US 1983304 A
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Description (OCR text may contain errors)
VDec. 4, 1934.
Filed July 24, 1929 5 l 1J J n.. m N n NNNNNN N f n U M f a. r R a j L u o f P 1 .F T NNN NNNNNNNNN NN NNN N N .Nd N N NNNNNNN n: N0 R E O J.. f H J. l f m f f a1 w n NNN N N N NNNN NNN i .NN NN N NN\N N N NNN f T- m l im A M. J n J j 3 l #y l j d @L Y NNNN NNNNNNNNNN ,w Bdg J f I f n N NN N N NN NNNNNNNNNN E .4 /1 H .v f NNNNNNNNNNNNNNNNNN NNNNNNNNNNA 0 Lw/IwwwV/Ilflfl :awww :IV Vn r A] M NN N N NN NNNNNNN NNN 2 H f J D1 n 3Q T. 1 nl /1 l ib@ n NN N NN N NNN N N n F NHT NNN N N KJ l NNN N N NNNNN NNNN NN NN. f NN NN NNN n T NNNNNN NNNN NN N N N N N N N Vr n j f f 5 \\\N\\ k. N \k NN N qll, 7 ru- 9 9 I d Y N Patented Dec. 4, 1934 UNITED l sTATEs PATENT OFFICE MUFFLER Application July 24, 1929, Serial No. 380,506
My present invention, while capable of a` Wide range of utility, nds its preferred embodiment in a muffler for motors or the like and is capable, for instance, of silencing the sound of a gas engine exhaust or a compressor intake.
An object of the invention is to provide a device of this type which not only shatters and dissipates the undesirable sound waves, but
which cleanses and lters the aeroform lluid` passing therethrough, these results being accom-- plished in every instance without the creation of back pressure in the mufller. v
I have discovered that a muliler in order to be effective, particularly where the muffler is of relatively massive size, as on the intake of an air compressor, must be substantially self-sustaining against vibrat-ion and the baille plates thereof must not only be leak proof but substantially non-responsive to vibrations in the current of air or gas which is moving through the mutlier chamber.'
ln accordance with the preferred embodiment ofthe invention, therefore, I employ a staggered series of solid baille plates arranged within a chamber having a restricted opening at one end and an air filter at the other end. The baille plates, which cause the air current to take a tortuous, frequently diverted p ath through the chamber, are not only rmly secured to the walls of the muiller body but have their free edges effectively sustained against vibration, preferably by connective tie rods. v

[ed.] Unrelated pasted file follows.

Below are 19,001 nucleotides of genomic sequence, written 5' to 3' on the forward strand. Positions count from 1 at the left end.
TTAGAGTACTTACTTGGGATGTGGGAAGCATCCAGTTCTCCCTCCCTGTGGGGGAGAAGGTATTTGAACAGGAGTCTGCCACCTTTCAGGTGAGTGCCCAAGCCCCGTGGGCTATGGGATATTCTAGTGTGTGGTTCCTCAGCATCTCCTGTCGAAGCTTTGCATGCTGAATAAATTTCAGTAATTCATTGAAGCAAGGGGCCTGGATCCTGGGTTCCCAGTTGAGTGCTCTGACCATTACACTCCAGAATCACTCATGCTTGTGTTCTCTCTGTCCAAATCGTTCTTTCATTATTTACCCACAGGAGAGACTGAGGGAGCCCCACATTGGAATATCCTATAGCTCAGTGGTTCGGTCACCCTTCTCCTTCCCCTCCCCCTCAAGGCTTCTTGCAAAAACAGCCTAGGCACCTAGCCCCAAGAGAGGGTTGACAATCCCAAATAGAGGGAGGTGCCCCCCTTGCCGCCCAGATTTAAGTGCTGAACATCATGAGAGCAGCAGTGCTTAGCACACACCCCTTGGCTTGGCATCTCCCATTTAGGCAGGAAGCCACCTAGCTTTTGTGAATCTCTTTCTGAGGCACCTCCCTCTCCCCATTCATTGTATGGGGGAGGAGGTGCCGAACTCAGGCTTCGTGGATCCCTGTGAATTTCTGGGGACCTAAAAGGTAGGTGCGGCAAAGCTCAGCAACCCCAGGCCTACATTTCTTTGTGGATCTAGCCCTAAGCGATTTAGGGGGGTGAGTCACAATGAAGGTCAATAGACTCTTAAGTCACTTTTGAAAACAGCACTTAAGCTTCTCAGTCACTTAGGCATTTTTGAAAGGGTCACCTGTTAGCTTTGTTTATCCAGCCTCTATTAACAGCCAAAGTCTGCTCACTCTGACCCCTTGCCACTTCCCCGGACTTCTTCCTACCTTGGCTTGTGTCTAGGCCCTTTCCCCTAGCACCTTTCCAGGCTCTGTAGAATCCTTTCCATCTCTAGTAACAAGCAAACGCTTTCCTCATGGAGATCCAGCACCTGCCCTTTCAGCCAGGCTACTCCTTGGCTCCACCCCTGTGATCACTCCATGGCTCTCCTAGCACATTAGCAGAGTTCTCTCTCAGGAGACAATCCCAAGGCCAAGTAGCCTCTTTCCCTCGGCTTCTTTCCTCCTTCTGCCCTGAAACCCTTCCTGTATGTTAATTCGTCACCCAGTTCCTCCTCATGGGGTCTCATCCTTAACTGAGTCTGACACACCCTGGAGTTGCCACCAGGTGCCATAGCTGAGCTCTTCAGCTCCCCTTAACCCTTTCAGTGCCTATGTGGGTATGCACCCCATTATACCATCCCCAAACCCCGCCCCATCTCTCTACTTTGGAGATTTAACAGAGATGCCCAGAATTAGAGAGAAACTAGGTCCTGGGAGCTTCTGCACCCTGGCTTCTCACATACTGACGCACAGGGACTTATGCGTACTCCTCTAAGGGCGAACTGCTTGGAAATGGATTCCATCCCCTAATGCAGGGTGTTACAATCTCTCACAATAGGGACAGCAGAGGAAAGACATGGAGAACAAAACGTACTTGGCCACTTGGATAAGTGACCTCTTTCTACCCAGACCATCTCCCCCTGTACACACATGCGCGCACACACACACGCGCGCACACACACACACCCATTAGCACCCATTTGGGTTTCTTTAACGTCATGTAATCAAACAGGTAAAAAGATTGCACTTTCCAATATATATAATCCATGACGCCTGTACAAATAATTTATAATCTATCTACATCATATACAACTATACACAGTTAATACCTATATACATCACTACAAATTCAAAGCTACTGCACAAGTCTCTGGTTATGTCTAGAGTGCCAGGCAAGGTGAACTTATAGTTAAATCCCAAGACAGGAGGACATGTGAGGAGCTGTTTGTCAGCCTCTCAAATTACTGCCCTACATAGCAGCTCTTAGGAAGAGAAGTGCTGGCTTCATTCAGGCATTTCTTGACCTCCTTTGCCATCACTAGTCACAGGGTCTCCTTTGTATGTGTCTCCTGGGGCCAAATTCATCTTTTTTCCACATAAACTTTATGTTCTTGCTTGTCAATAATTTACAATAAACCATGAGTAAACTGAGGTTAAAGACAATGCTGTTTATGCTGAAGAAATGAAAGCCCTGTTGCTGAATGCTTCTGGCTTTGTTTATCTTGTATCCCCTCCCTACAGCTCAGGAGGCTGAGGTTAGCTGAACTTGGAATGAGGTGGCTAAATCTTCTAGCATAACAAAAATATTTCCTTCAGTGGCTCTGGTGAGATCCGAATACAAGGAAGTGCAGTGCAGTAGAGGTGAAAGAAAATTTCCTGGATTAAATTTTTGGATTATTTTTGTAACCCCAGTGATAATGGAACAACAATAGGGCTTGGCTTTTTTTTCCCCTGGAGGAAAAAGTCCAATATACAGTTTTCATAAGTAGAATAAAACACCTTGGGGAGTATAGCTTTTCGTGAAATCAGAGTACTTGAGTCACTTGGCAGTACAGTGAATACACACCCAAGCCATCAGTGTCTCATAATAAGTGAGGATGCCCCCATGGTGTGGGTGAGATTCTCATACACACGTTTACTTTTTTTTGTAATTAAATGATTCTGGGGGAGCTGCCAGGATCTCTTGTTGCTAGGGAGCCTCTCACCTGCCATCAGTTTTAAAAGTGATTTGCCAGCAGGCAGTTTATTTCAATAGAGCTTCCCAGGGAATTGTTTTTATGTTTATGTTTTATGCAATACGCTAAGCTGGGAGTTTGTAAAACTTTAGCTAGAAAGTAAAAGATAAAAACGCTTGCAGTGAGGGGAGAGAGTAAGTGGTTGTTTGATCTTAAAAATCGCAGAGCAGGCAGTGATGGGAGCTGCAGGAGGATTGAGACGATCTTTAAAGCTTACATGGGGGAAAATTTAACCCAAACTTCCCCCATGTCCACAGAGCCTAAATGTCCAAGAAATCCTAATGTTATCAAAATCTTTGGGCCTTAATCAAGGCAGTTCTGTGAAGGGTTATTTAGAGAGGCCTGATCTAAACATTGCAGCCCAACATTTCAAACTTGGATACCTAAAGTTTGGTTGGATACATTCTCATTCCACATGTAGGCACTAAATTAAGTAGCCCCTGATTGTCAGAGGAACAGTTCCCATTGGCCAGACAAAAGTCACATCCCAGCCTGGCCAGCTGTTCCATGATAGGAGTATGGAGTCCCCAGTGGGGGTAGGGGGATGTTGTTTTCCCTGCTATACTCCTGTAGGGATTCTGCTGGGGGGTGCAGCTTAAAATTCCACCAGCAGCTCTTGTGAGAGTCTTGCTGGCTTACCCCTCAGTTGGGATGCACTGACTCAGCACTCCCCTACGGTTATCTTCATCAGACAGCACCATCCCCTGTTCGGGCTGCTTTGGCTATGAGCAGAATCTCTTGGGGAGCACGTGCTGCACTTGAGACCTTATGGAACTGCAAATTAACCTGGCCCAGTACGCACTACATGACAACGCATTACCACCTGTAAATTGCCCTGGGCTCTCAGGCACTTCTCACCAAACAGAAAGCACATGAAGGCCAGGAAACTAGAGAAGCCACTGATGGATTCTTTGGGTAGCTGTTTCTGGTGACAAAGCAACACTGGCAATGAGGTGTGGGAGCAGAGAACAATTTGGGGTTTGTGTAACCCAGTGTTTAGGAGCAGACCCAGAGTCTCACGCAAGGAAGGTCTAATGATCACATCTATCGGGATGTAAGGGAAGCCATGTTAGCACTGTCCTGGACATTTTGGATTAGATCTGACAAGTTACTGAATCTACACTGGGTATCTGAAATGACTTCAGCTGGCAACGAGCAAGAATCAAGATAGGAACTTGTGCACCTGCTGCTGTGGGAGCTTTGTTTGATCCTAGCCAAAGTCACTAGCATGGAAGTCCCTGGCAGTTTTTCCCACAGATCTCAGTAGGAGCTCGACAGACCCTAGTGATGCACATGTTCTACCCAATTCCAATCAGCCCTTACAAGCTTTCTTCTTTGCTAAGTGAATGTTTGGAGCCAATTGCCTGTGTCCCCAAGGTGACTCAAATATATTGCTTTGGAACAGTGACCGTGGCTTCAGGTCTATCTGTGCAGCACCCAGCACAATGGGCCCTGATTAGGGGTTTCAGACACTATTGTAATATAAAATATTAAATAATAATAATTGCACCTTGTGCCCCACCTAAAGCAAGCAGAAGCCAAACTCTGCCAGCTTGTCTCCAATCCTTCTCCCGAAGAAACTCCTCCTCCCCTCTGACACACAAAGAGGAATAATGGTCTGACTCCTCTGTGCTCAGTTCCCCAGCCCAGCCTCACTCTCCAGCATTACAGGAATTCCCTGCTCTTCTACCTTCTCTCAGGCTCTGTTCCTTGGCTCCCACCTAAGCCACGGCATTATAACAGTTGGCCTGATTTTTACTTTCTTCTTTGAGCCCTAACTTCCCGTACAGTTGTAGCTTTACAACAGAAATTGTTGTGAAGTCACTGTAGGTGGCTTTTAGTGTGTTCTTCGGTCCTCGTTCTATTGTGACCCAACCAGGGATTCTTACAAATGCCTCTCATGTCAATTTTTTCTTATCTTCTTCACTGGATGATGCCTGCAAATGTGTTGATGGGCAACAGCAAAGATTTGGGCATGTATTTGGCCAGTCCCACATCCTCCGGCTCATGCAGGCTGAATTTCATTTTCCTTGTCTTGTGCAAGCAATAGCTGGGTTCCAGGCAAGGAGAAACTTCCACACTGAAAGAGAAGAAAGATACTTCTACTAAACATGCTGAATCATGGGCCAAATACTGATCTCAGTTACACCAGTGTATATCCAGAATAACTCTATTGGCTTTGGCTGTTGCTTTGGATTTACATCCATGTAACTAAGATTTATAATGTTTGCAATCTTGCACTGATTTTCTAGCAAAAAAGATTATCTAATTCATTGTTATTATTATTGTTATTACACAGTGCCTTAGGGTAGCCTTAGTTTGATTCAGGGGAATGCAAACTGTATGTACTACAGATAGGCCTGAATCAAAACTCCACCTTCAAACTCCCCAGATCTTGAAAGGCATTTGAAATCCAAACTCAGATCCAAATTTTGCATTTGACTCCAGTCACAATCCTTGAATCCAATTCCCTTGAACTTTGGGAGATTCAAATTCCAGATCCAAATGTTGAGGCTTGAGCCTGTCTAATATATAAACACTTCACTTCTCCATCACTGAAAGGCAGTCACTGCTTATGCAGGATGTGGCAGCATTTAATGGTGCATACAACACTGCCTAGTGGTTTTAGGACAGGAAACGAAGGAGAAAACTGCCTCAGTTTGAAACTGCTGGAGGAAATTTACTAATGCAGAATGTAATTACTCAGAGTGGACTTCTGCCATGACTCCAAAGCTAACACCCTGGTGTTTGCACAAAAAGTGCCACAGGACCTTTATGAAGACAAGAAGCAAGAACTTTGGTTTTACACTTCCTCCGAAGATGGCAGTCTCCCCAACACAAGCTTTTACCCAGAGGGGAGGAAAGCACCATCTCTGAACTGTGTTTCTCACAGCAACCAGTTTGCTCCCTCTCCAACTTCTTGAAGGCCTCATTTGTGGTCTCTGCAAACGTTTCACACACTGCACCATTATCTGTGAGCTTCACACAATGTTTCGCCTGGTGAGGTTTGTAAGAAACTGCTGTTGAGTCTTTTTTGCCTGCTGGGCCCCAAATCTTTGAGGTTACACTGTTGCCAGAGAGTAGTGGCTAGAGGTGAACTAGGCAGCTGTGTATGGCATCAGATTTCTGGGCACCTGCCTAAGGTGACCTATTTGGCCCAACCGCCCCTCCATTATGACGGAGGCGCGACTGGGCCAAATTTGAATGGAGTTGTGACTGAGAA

Preferably the baflles are of progressively increasing size from the filter end of the muffler to the end having the restricted opening through which the sound waves enter. The largest baille plate provides an air clearance opening between its free edge and the mufiler wall which is at least, as large as the sound wave inlet opening and this clearance becomes progressively greater at each baille, whereby a charge of exhaust gas, for instance, entering o ne end of the muffler under pressure escapes from the other end ofl the muffier under no pressure and in fact there is a. scarcely perceptible draft of lair through the filtering screen.
By leading the sound waves during their expansion and breaking up through a gaseous medium of progressively decreasing density, I'nd that a material damping and absorption of sound occurs and that the total muilling effect is far greater than where the sound wave passage is of approximately uniform cross section throughout its length.
The invention may be more fully understood Fig. 3.
- slots have their edges received in suitable grooves x from the following description in connection with the accompanying drawing wherein Fig. 1 is a longitudinal sectional view of the muliier taken approximately on the line 1-1 of Fig. 2 is a similar view taken at right angles to Fig. 1 and on the line 2 2 of Fig. 3.
Fig. 3 is a transverse sectional view taken approximately on the line 3 3 of Fig. 2.
Fig. 4 is a transverse sectional detail through one corner of the mulller body.
The mufller casing designated generally at 10 is of boxlike form, preferably approximately square in cross section and is provided with a removable wall 11 which for purposes of descriptive convenience may be designated as the top or cover. One end of the box has a sound wave inlet opening l2 of relatively small size therein encircled by a collar 13 into which the pipe 14 is fitted, this pipe representing, for instance, the exhaust pipe of an internal combustion engine or the intake pipe of an air compressor.
The opposite end of the box is closed by a filter screen which may assume many forms, although the illustrated embodiment has proven highly k satisfactory in use. This screen consists of a boxlike frame 15 of a cross sectional shape and size similar to that of the casing 10. Frame 15 is provided at one end With-a socket 16 adapted to be telescoped over the end of the muffler case 10 and defining a shoulder l1'7 against which the end of this casing abuts. One side wall of the frame 15 is provided with a series of transverse slots 18 therein and screens 19 entered through these 20 in the inner faces of the other three Walls of the frame. Preferably the series of parallel screens 19 are slightly spaced from each otherjand comprise wire mesh screen members carrying a coating or lrn of oil to which the impurities ln the gas flowing through the filter are adapted to adhere.
Two series of baflles of progressively decreasing size are arranged in the mufller casing. The lower series of baflles 21 rests upon the bottom of the box 10. These baffles are inserted while the cover l1 is removed. Their side edges are received in grooves 22 in the side walls of the box 10 and 'their lower edges received in a groove 23 in the box bottom. These ballles are equi-distantly 1 spaced from each other and are of progressively decreasing height from the sound wave inlet end of the box toward the screened end thereof.
A second set of baffles 24, having their upper edges received in grooves 25 in the box top l1, 110
of progressively decreasing size relativetoeachf.
other and to the lower baille set 21.
Considering Fig. 2 and the baille 24which7=sf closest to the opening 12, it will be noted that-the.